Questions & Answers
Can I claim a UK state pension at the same time as claiming a state pension in another European Union country?
Yes. This is the most common question people pose and it is amazing that the possibility of receiving two pensions has not come across more clearly.
Am I eligible for a UK state pension?
Legally, any person ever having been resident in the UK and having contributed to the UK National Insurance system is eligible for a UK state pension, irrespective of his or her nationality.
What is the current amount of a UK state pension?
A single person's annual pension is currently at a little under £6,000 and a married couple's pension in excess of £9,000 per year.
What is the minimum number of years I need to contribute to obtain a state pension?
The minimum number of years used to be 11, but the provisions of the Pension Act 2007 mean that every year counts as 1/30th towards the pension.
What is the maximum number of years I need to contribute to obtain a full state pension?
The maximum number of years is currently 30 for both men and women.
At what age can I claim my state pension?
For men the pension age is currently 65 years. However for women it is currently being changed and it was originally decided that women's pension age will gradually increase from 60 to 65 between 2010 and 2020. The previous coalition government decided that the pension age for women would be accelerated so that it would reach 65 by the year 2018. This is being achieved by increasing it more quickly to 65 between April 2016 and November 2018. Subsequent to this it has been proposed that with effect from December 2018 the state pension age for both men and women will begin to increase to reach 66 by April 2020. On November 29th 2011 the government announced that the state pension age for both men and women will increase to 67 between 2026 and 2028.
I have not contributed much in the past. Is it still worth my while to catch up?
Yes, although you may consider that you have contributed very little during your years in the UK, it should be borne in mind that with effect from the age of 16 you receive credits while in full time education and also for periods of unemployment. As a general rule people are pleasantly surprised at the number of years contributions they have accumulated upon receiving their pension forecast. It is always worth one's while to catch up as many years contributions as is possible. Normally it is possible to catch up with 6 years.
I am short of cash at the moment and cannot afford 6 years' contributions. What options do I have?
In the worst case you can always pay just one or two of the 6 years that you are eligible to catch up in order to avoid losing the right to contribute in respect of those years. Imagine a train with 6 carriages, each carriage representing a tax year's pension contribution. On April 6th a new carriage appears on the front while the oldest carriage drops off. In order to preserve the contribution in respect of the last year (or oldest carriage) this must be paid first.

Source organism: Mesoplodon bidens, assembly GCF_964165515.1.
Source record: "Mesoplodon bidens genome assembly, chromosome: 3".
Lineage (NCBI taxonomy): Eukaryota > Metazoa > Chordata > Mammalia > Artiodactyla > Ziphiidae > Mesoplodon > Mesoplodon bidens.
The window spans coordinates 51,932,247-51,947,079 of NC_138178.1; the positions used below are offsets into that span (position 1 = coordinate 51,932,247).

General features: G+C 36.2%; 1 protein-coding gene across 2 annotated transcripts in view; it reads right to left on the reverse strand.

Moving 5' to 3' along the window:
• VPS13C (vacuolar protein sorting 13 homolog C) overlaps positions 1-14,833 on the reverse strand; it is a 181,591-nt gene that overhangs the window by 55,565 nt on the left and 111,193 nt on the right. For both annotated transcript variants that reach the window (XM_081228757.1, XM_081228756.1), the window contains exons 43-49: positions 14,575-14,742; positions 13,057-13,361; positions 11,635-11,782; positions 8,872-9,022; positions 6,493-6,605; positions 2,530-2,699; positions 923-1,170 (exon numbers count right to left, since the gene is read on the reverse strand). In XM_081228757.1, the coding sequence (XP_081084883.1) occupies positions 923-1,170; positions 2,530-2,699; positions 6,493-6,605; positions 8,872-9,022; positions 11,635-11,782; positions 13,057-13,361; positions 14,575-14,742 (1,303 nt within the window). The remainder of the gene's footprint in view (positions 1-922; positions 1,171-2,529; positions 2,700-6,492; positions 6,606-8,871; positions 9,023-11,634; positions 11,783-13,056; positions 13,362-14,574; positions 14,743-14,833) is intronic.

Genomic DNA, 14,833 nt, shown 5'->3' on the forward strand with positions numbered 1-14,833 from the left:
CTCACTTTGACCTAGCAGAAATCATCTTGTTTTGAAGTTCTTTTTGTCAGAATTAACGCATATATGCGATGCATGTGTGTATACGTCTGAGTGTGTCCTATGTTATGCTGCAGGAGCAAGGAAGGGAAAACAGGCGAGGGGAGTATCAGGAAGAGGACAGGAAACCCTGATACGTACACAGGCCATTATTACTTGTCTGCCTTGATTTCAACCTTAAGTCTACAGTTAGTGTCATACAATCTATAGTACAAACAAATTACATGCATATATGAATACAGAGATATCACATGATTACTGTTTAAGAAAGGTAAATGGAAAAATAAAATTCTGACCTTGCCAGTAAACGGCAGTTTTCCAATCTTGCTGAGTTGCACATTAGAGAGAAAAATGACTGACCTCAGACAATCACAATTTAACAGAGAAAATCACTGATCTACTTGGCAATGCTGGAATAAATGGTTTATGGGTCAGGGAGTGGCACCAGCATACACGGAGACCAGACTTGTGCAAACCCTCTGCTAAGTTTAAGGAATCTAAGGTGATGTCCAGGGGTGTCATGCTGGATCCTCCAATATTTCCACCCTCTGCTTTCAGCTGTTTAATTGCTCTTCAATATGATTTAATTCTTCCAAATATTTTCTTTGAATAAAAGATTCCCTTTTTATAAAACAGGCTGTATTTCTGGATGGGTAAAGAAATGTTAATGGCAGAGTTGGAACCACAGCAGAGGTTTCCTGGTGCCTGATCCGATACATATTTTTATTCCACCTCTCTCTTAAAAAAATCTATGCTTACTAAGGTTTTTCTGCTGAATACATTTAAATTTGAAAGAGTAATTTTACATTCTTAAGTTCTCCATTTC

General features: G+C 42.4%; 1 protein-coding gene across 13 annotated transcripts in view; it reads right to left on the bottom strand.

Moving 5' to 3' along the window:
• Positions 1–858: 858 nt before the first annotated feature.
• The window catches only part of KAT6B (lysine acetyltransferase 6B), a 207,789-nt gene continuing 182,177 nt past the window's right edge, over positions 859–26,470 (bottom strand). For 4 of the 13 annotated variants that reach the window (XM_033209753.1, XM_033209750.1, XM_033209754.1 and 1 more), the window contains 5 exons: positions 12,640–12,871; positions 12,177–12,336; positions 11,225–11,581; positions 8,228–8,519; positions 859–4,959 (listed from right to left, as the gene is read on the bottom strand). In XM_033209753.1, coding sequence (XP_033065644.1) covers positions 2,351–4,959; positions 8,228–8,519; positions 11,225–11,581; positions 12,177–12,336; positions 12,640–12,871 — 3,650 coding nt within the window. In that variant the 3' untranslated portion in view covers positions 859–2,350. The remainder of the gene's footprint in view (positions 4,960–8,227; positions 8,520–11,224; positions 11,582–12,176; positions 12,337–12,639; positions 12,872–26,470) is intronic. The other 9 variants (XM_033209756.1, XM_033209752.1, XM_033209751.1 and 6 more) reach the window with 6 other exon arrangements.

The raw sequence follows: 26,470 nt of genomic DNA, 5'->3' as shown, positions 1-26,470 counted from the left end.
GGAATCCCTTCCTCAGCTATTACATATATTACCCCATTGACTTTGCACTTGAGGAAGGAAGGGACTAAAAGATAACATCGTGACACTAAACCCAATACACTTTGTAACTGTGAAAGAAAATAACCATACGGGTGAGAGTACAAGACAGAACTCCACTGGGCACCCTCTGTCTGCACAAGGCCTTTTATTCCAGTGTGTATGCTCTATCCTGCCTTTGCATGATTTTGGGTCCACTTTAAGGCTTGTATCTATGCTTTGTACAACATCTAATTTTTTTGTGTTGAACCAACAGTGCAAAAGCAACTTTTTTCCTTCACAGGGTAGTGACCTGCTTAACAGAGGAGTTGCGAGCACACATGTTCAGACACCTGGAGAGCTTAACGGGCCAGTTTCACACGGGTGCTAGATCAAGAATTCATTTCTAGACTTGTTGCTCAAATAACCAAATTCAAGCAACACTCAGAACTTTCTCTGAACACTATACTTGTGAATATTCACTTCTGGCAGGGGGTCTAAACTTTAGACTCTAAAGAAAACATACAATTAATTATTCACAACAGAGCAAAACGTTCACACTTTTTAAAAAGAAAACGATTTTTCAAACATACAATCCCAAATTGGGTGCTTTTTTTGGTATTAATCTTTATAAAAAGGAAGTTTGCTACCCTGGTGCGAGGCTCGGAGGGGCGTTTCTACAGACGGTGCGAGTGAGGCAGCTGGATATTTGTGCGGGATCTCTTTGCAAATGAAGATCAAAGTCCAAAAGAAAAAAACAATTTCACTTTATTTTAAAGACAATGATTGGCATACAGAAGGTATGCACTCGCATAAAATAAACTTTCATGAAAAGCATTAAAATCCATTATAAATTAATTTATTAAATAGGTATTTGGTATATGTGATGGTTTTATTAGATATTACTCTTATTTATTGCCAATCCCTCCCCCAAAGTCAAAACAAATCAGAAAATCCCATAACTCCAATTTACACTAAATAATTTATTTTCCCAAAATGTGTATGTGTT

Is there any urgency for updating my state pension now rather than later?
The only urgency there is with regard to updating your pension is the fact that on April 6th a new tax year becomes part of the equation and a new year's contribution becomes payable while the last year (as mentioned above) is lost if not paid.
Can the years I have contributed in one EU country help me to enhance my state pension in another EU country?
Yes, if you do not reach the minimum number of years' contributions in any of the countries.
My wife and I have both contributed the same number of years. Do we just apply for a married couple's pension?
No, you both apply for a single person's pension (£6,000 each). Having both contributed the same number of years, the alternative for the wife of claiming 60% of her husband's pension is obviously not as interesting because she is eligible in her own right to the same amount of pension as her husband since she has contributed the same number of years.
My wife is Chinese. Can she claim on my pension?
Yes, she can. As a married man and having paid your contributions, your wife (whatever her origin) can claim 60% of your single person's pension bearing in mind that you should have both reached the age to be eligible for a pension.
My wife is eligible but I am not. Can I claim on her pension?
Yes, with effect from April 6th, 2010 a husband can claim 60% of his wife's single person's pension.
Why would I need your help to update my state pension?
It has to be admitted that, while the Government set payments at extremely attractive rates, they are not always quick at coming forward with the required information. It is always incumbent upon the taxpayer to find out the current state of his or her state pension and while it would not be fair to say that the Government misrepresents or conceals the facts, it is true to say that the information, documentation and paperwork that they make available is extensive and often difficult to understand. It is not easy for the ordinary person to appreciate the important facts and figures among the official jargon set out in these documents. Our aim is to simplify the information that is available and to concentrate on the important points set out in the literature provided by the authorities. We will be available for advice and consultations at all stages of the procedure.
How much will your service cost me?
We charge an amount of €300 to assist you to update your state pension. This includes advice on anything to do with UK state pensions, help on how to fill in the form and advice on the forecast once it is received. For more information on what we offer please see Update Pension.